Maybe it’s time to recycle Congress

RECYCLE CONGRESS WEB We started out, as I recall, with a representative form of government which has gradually morphed into an elite group of lawmakers who are no longer accountable to the people who elect them.

For example, our Congress critters vote themselves raises even as the economy tanks because of their inept leadership. These same public servants have a health care system that is not affected by the health care legislation that was voted on today.

In case after case, we find the leadership of the House and Senate buying votes through special deals, funneling money to relatives through contract awards and special tax breaks, and holding closed-door sessions to circumvent established procedures.

I think the problem began with us voters assuming that our representatives would represent our interests and not realizing that once in Washington, DC. our representatives play to a different audience.

Too many Congressmen and Senators have turned a deaf ear to constituent's complaints. Some have even utilized union goons to intimidate voters who asked embarrassing questions. We are seeing a climate of corruption that is getting worse every month.

Even 30 year veterans like Rick Boucher seem indifferent to constituent's questions. Send him an email on a specific measure and you will get a canned response in a month or two with a few platitudes and no specifics.

When elected representatives show no responsibility for understanding the needs of their constituents and satisfying those needs, it is time to get representatives who know where their loyalties lie.

If we replace all incumbents in the next two elections, we will have made a good start on bringing government under control again. The amount of pork a politician brings home is only one measure of how effective that person is. Handouts of patronage and federal funding are easy ways to bribe politicians to vote for really bad legislation.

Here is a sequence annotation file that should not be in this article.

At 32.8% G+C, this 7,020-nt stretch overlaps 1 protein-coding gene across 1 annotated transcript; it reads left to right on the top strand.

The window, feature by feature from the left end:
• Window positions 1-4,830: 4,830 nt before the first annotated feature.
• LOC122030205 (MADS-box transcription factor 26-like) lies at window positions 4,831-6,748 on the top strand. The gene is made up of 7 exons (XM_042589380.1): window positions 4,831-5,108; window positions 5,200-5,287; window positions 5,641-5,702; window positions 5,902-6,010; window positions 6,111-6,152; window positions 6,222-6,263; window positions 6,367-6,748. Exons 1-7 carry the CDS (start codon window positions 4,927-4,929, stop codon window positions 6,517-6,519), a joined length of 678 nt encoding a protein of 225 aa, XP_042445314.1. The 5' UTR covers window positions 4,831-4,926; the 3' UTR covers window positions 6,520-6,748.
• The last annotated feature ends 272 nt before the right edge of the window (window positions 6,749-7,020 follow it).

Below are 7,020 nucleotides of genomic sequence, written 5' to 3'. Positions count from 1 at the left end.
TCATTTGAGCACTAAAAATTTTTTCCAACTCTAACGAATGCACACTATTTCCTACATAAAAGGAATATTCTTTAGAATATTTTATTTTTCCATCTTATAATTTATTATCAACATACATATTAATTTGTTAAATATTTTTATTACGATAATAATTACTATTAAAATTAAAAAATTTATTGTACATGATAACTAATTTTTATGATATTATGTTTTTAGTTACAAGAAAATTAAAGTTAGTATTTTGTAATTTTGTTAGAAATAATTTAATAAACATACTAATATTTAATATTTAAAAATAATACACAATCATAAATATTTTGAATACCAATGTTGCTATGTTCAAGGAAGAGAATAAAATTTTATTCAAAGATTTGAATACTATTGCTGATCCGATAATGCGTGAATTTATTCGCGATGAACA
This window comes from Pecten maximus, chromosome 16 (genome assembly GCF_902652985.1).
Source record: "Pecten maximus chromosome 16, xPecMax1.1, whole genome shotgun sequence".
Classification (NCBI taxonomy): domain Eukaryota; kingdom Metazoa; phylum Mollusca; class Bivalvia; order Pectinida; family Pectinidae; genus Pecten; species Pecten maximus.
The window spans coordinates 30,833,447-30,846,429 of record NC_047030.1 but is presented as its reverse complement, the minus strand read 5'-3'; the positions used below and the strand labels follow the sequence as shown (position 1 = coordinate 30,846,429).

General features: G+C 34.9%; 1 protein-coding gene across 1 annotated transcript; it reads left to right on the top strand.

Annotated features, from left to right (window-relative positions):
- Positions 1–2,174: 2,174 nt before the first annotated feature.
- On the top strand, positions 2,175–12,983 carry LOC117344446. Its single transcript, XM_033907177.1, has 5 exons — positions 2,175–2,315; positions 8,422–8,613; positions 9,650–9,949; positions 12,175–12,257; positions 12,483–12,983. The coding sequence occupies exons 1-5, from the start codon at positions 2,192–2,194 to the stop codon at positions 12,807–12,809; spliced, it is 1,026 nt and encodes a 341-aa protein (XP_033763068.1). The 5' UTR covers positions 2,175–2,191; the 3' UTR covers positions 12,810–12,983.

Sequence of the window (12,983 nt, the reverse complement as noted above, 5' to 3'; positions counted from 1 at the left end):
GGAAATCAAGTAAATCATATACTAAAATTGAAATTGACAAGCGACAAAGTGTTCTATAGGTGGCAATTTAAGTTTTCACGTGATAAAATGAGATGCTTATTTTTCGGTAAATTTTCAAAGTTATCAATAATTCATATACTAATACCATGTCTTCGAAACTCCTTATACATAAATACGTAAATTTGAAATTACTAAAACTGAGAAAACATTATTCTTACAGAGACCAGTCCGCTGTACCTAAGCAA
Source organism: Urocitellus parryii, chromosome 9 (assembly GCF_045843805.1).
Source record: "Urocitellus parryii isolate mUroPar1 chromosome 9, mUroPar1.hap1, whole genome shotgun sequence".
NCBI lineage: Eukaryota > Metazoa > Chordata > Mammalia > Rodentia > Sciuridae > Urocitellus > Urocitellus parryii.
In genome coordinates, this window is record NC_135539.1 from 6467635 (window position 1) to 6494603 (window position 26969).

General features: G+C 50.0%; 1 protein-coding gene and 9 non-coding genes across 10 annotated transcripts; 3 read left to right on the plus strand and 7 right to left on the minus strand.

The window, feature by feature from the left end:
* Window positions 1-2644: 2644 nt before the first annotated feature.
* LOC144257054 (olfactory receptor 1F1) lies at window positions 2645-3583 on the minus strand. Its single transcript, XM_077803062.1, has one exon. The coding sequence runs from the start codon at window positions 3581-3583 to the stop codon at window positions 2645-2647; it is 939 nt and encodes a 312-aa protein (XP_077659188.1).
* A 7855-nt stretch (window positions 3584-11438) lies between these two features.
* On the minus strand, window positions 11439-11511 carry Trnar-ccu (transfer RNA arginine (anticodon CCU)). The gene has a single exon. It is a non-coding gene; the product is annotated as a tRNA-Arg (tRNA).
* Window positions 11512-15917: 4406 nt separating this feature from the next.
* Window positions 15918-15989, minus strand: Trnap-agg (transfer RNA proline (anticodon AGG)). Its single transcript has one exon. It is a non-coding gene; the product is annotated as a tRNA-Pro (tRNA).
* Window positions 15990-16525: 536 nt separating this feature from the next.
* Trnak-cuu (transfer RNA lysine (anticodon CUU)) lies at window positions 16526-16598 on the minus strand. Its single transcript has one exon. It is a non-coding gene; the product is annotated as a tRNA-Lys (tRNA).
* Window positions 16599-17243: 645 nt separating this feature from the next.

We don't survive on handouts. What we need is a climate where businesses small and large can prosper. I think that recycling Congress and the entire Executive Branch would be the best move we could make to bring prosperity back in reach again. The only exceptions I could see is where the person can make a good case that they really ARE representing their constituents and backing this up with facts, not rhetoric.

Otherwise we are on a fast track to putting the entire country into the same state of collapse as Detroit.

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Image from: 100 Abandoned Houses – Kevin Bauman Photography. www.kevinbauman.

In 2005, Kevin Bauman estimated that there were 12,000 abandoned homes in Detroit.
This entry was posted in Challenges to overcome, On the road to Socialism, Things that concern me and tagged , , , . Bookmark the permalink.

0 Responses to Maybe it’s time to recycle Congress

  1. Gretchen says:

    Great summary of the problem but what guarantee do we have that the replacements we elect in the next two elections will actually be accountable to us? Shorter term limits and more transparency?

  2. Acountability comes with knowing that you are subject to recall for lack of transparency.

    Any system can be abused and ours is a sterling example of this. I think there should be a two term limit on all elected offices.

    I think that bloggers will have to pick up the slack in reporting on what our representatives are doing because the press has little interest in exposing the misdoings of their friends in office.

  3. Tom King says:

    Lighten up, David. It’s Christmas.

  4. KingShamus says:

    Merry Christmas, sir.

  5. Jeffrey King says:

    I agree and another decade has passed with the same ole. Maybe we can text them into submission? You’ll have to double up since I don’t have a cellphone.